City Childrens Centre - 27/10/2017

1 Evaluation of City Childrens Centre

How well placed is City Childrens Centre to promote positive learning outcomes for children?

Not well placed

Requires further development

Well placed

Very well placed

Limited progress has been made in relation to all key next steps identified in ERO's October 2014 report. Stronger systems, processes and leadership that support a collaborative centre-wide approach to improving teaching practice and learning outcomes for children are needed.

ERO's findings that support this overall judgement are summarised below.

Background

The City Children's Centre is a community-based, not-for-profit service. It is one of two early childhood centres which are governed by the Napier Community Childcare Trust Incorporated. A board of trustees sets strategic direction and the managing supervisor oversees the day-to-day management of both centres. Together with the assistant supervisor, she is responsible for curriculum, teacher development and compliance.

The centre offers care and education for children from birth to five years of age. It is licensed for 50 children, including 15 aged up to two years. Approximately half of the children currently attending the service identify as Māori. For much of the day children are separated into three age-defined groups.

The October 2014 report identified key next steps to develop knowledge and implementation of assessment, planning and evaluation and self review. In addition, systems to support improvement in leadership and teaching required development. Limited progress has been made in these areas.

The Review Findings

Children readily participate in a play-based curriculum. They freely explore and investigate a wide range of easily accessible resources. Teachers carefully organise the rooms to support their ongoing interests. Children appear settled and engaged.

The environment is designed to cater for the needs and capabilities of infants, toddlers and young children. Infants are cared for by teachers who encourage their developing learning characteristics. Responsive relationships promote their security and sense of belonging.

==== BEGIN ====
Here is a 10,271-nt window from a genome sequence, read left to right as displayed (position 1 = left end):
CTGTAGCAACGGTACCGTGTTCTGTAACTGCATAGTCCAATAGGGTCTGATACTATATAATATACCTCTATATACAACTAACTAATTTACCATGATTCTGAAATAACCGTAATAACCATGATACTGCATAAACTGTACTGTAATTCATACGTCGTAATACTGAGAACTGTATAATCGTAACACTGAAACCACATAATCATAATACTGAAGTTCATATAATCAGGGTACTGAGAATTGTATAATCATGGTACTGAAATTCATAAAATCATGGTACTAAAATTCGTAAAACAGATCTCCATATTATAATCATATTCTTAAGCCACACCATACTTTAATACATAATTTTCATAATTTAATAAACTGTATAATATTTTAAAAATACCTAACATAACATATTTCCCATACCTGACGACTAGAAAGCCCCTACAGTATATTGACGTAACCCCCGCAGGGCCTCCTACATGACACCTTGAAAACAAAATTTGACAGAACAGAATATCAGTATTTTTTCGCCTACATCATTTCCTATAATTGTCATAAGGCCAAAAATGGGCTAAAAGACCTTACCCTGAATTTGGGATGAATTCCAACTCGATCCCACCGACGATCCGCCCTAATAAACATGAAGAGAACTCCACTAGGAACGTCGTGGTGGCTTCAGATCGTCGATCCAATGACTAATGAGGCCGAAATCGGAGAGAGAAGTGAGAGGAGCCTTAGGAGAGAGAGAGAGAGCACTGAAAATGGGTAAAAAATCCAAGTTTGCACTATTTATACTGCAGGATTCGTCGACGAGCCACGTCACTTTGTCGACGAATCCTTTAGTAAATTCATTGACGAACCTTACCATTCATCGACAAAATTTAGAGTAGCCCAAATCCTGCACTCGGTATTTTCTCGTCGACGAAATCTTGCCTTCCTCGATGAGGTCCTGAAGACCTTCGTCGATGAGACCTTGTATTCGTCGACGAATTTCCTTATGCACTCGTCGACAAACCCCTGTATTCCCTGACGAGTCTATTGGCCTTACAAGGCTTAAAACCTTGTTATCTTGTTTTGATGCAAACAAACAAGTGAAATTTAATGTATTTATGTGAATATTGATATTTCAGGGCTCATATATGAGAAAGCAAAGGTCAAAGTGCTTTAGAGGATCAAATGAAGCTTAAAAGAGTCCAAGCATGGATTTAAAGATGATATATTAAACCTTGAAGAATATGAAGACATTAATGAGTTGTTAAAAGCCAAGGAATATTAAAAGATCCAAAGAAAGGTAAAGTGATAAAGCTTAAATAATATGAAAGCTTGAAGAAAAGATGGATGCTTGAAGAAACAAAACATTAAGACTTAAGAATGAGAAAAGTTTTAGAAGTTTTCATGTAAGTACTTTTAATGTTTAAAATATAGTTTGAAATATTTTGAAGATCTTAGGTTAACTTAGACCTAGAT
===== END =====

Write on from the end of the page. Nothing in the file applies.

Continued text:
A bicultural curriculum is emerging. Te reo me ngā tikanga Māori are apparent but have yet to be fully embedded in practice. Curriculum that maintains individual children's connection to their culture, language and identity requires further development. This should encompass:

  • strengthening staff understanding of educational success for Māori

  • consideration of how the other cultures in the centre are represented within the programme

  • the identification of effective strategies to support those with English as a second language.

A variable approach to assessment, planning and evaluation is evident. Teachers regularly notice children's interests and participation in the program and identify the learning taking place. Some rooms undertake group planning. However, deliberate planning for, and evaluation of, individual learning is limited. Creating a co-ordinated approach to assessment, planning and evaluation that is responsive to individual children, is a key next step.

Relationships with families continue to develop. Parents are regularly informed about centre activities and children's learning. Their feedback, as part of self review and participation in celebrations is encouraged. Opportunities for parents to contribute to curriculum and co-construct children's learning pathways are not yet sufficiently in place.